What is GIS?

For more information on WDFW maps and data products:

Wildlife GIS

Fish GIS

Habitat GIS




GIS is widely used by many government agencies as a research and management tool. The Department of Fish and Wildlife began using GIS more than 15 years ago, and has invested considerable resources in effective use of GIS. Since animals roam through a physical environment where many individual elements comprise their habitat, and many activities and features may influence their behavior, GIS is a very powerful tool to describe their activity and surroundings. The distribution of habitat factors across the landscape can be captured and represented in the GIS. Locations of fish and wildlife may also be captured and compared to habitat to learn about how species select and use their habitat. Habitat composition and availability may change over time, as may the distribution of fish and wildlife populations. Knowledge of these factors captured in the GIS may be used to formulate management plans and strategies.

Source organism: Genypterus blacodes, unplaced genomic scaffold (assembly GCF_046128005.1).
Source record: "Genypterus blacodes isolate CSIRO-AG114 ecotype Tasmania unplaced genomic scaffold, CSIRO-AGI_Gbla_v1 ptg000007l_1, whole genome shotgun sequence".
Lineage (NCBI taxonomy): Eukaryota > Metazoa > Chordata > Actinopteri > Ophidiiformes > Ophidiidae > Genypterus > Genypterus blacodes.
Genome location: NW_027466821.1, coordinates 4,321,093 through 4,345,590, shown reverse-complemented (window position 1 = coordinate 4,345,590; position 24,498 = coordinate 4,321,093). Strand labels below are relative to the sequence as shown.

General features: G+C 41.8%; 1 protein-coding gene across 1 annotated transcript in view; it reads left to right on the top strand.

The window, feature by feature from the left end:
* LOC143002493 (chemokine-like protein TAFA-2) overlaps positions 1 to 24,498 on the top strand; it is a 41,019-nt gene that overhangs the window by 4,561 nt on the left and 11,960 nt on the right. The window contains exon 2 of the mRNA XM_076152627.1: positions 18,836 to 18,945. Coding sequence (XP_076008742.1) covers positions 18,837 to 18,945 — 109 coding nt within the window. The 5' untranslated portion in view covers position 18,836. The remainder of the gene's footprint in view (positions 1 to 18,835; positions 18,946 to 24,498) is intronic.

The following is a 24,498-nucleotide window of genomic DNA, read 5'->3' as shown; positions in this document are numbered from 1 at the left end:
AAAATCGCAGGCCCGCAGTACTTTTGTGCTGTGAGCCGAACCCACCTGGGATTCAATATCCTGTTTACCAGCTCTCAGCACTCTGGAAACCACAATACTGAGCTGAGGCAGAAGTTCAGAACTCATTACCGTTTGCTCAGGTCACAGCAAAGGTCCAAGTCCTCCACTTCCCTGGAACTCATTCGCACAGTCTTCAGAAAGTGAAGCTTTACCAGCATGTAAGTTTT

WDFW maintains GIS data describing a wide variety of habitats and locations of fish and wildlife species. The Interactive Mapping Services draw data from some of these GIS databases in presenting maps to you. WDFW encourages our partners to use our data and sound science for the benefit of fish and wildlife. The WDFW Priority Habitats and Species Program (PHS) provides a catalog of the agency’s GIS data, management recommendations for key species and habitats, and an outlet for requesting digital data or hard copy maps.